The Career Doctor™

Dear Career Doctor:

I have a BFA in Communications Design (graphic design). After 10 years of working as a graphic designer in print, I have decided to leave the field due to the HIGH stress and lack of human contact. I have taken the Myers-Briggs and The Holland Code. My type is INFJ or ISFJ and SAE for the Holland Code. The tests all tell me that I should work with people. That I would be happier counseling people or teaching them.

Ok, so I got a job as a TA in an Elementary School on Long Island. I thought I was doing well and maybe discovering that I do work well with kids but then I GOT A POOR REVIEW. The two teachers say that I am not enthusiastic enough. I don't dive in. They are right. I don't have the passion that they have.

So now I am looking into getting a Masters in Career Counseling or maybe a MSW. My questions are: 1) What skills and abilities does one need to make the best career counselor? 2) What work related strengths does one need? 3) What is so satisfying about being a career counselor (top five factors).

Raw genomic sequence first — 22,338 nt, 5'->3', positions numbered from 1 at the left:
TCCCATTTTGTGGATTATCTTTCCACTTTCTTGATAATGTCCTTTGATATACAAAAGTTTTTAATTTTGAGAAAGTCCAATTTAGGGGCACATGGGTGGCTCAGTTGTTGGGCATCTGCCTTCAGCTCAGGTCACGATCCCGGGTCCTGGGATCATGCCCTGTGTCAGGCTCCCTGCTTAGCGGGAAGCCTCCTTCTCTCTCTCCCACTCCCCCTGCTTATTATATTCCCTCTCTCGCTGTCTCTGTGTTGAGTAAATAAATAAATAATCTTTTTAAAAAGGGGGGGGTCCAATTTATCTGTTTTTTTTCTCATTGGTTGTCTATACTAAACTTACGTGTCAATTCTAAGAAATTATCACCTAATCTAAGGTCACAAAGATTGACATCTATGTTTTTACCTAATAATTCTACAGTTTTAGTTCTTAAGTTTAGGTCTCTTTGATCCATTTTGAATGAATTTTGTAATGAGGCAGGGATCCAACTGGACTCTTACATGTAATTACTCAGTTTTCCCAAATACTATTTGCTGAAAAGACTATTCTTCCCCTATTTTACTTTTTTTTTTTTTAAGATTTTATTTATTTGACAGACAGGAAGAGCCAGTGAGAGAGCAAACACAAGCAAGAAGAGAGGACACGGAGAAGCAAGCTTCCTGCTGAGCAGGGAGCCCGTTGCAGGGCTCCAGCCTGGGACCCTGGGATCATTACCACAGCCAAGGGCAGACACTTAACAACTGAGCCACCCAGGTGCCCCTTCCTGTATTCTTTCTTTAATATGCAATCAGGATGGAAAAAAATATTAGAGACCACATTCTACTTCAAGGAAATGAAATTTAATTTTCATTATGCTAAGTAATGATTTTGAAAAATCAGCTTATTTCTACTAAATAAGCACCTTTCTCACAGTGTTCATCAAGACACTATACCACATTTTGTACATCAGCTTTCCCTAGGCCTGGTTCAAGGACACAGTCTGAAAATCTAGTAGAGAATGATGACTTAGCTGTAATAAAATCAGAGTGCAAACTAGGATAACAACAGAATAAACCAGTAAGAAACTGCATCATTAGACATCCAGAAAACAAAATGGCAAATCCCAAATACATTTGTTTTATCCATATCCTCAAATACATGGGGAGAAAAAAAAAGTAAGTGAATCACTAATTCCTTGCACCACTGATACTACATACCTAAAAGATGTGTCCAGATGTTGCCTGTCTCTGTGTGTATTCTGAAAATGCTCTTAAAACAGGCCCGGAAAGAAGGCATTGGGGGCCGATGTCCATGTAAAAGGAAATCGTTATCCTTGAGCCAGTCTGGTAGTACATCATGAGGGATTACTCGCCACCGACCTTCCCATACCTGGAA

Help! I think I have Career Depression!

Dear R.:

You are asking excellent questions! Anyone who is thinking of changing fields should ask similar ones before investing in school or quitting a job. Here are my answers:

1. What skills and abilities does one need to make the best career counselor?

Anyone in the "helping professions" of counseling, social work, psychology or psychiatry needs the same basic skills: the ability to listen; a non-judgmental acceptance of people with problems and an optimistic, realistic and creative approach to problem-solving; and an open-minded attitude toward someone else's solution even if it would not be your own way of doing things.

2. What work-related strengths does one need?

A wide knowledge of the world of work and/or the willingness to research various fields, work issues and trends.

3. What is so satisfying about being a career counselor? Name the top five factors.

  • The ability to change peoples' lives for the better.
  • Being exposed to a wide variety of people and issues.
  • Being able to set your own fees and hours.
  • Being able to earn a good income doing something interesting and worthwhile.
  • Having to keep current about many areas of society and the economy.

 

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